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Future models - Mitsubishi - Colt - CC

Mitsubishi Colt cabio coming

Imminent: Colt cabrio pricing should open at around $33,000.

Mitsubishi's new canvertible Colt is set for an October debut Down Under

3 Aug 2006

WITH dust from the Ralliart Colt barely settled, Mitsubishi Australia is charging forward with its first ex-factory four-seater convertible light car.

Based on the current RG Colt range, the new Colt Cabriolet is due to arrive in time for Sydney’s Australian International Motor Show in October.

As is the case with rivals such as the Peugeot 206 CC and Holden Tigra coupe-convertibles, the Mitsubishi features a steel roof that folds neatly into the boot.

Likewise, the decapitated Colt will be priced in the same ballpark as its rivals. Expect it to kick off from about $33,000.

At this level, the Mitsubishi will cost the same as the 206 CC 1.6, while undercutting the Tigra by $2000 – which, significantly, is a two-seater only proposition against the others’ 2+2 occupant layout.

Imported from Italian coachbuilders Pininfarina’s assembly plant in Bairo, near Turin, the Colt Cabriolet will be sold in two distinct model guises – a 1460kg 1.5-litre MIVEC four-cylinder base car, as well as a 1530kg Cabriolet Turbo.

Power and torque outputs are 80kW at 6000rpm and 145Nm at 4000rpm for the German-built base car, and 110kW at 6000rpm and 210Nm at 3500rpm for the Japanese-sourced turbo.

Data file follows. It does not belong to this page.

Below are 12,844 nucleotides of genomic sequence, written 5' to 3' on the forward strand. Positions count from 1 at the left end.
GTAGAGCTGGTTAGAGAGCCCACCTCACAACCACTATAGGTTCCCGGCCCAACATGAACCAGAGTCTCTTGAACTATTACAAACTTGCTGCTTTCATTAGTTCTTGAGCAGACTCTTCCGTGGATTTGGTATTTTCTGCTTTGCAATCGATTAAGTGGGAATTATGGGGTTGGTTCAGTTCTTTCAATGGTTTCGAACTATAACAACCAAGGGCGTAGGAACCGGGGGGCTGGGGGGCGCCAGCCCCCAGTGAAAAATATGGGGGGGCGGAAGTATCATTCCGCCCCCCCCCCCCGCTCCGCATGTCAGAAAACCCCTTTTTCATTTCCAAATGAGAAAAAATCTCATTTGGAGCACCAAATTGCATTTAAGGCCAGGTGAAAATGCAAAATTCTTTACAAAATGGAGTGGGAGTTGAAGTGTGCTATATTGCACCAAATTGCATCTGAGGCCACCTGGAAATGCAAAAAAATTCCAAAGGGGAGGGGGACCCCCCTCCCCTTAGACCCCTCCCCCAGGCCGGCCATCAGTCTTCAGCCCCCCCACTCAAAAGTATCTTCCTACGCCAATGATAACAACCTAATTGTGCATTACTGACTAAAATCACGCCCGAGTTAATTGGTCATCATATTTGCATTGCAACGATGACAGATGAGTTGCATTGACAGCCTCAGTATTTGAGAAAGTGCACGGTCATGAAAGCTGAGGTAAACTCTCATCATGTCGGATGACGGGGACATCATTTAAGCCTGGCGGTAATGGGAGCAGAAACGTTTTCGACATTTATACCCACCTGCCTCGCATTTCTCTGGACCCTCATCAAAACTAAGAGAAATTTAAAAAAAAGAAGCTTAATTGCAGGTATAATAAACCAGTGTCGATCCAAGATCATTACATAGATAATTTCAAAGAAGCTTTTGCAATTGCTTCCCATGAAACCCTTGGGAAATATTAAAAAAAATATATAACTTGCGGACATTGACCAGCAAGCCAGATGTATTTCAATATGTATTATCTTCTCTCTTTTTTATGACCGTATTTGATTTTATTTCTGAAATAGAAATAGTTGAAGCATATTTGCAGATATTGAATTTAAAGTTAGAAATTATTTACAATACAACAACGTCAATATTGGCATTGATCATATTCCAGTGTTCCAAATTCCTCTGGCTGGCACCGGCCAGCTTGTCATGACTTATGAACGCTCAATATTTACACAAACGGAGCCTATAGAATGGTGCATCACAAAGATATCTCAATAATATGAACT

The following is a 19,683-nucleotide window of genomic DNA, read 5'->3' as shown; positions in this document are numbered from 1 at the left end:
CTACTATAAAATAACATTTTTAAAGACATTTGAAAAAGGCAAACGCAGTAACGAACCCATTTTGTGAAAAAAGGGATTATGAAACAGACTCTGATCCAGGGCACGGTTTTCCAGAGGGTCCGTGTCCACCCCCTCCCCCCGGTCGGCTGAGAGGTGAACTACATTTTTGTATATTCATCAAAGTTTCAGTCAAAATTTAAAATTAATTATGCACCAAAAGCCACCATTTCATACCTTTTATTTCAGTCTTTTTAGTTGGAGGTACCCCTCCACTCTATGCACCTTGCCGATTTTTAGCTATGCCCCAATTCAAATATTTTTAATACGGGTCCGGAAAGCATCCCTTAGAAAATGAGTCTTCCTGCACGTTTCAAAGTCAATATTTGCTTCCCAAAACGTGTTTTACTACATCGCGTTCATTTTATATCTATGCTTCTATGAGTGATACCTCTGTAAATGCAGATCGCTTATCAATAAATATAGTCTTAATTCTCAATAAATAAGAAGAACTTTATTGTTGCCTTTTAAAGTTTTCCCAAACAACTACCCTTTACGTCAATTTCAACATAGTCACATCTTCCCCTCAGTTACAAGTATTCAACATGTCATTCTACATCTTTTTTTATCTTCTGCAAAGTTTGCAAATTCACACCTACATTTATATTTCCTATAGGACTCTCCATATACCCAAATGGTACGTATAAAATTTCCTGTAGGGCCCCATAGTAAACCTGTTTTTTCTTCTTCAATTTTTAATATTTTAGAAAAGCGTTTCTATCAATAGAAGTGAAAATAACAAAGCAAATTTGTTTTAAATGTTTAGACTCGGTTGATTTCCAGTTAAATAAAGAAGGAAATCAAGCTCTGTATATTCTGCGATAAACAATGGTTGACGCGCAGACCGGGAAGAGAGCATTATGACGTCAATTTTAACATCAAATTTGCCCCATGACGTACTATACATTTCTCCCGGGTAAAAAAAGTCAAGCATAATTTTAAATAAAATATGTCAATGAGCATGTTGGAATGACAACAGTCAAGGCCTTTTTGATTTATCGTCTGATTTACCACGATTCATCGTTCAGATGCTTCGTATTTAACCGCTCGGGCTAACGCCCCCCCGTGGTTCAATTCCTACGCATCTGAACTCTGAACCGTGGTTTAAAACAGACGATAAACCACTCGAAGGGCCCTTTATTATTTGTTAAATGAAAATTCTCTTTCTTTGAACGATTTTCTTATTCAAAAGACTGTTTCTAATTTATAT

The Turbo’s projected price should be around $37,990 – the same Peugeot asks for its 206 CC 2.0, powered by a 100kW 2.0-litre naturally aspirated engine.

21 center imageHowever, unlike the 206 CC, Mitsubishi has no option but to only sell the five-speed manual Colt Cabriolet, as no automatic gearbox is available on this model for now.

The same fate has befallen the Tigra, and sales suffer as a result.

Interestingly, the Cabriolet’s European origin means it features a completely redesigned interior and trim compared to the Japanese-made Colt hatchbacks we see in Australia.

Equipment levels will be competitive, with both including dual front and side airbags, ABS brakes with electronic brake-force distribution, four-wheel disc brakes, air-conditioning, power windows, remote central locking and a power-operated roof mechanism.

The Turbo will add stability control, traction control, a dedicated bodykit, and larger alloy wheels to its armoury.

It also gains a host of mechanical and structural upgrades consistent with the Turbo’s higher performance aspirations. These run to an eight per cent faster steering ratio, stiffer and reinforced suspension and settings, larger brakes and shorter ratio gearing.

If the Colt Cabriolet ends up being a success in Australia, and Mitsubishi is counting on at least 50 per month (with 20 made up of the Turbo), it will give the Adelaide-based company the clout to convince head office to develop an automatic-gearbox version.

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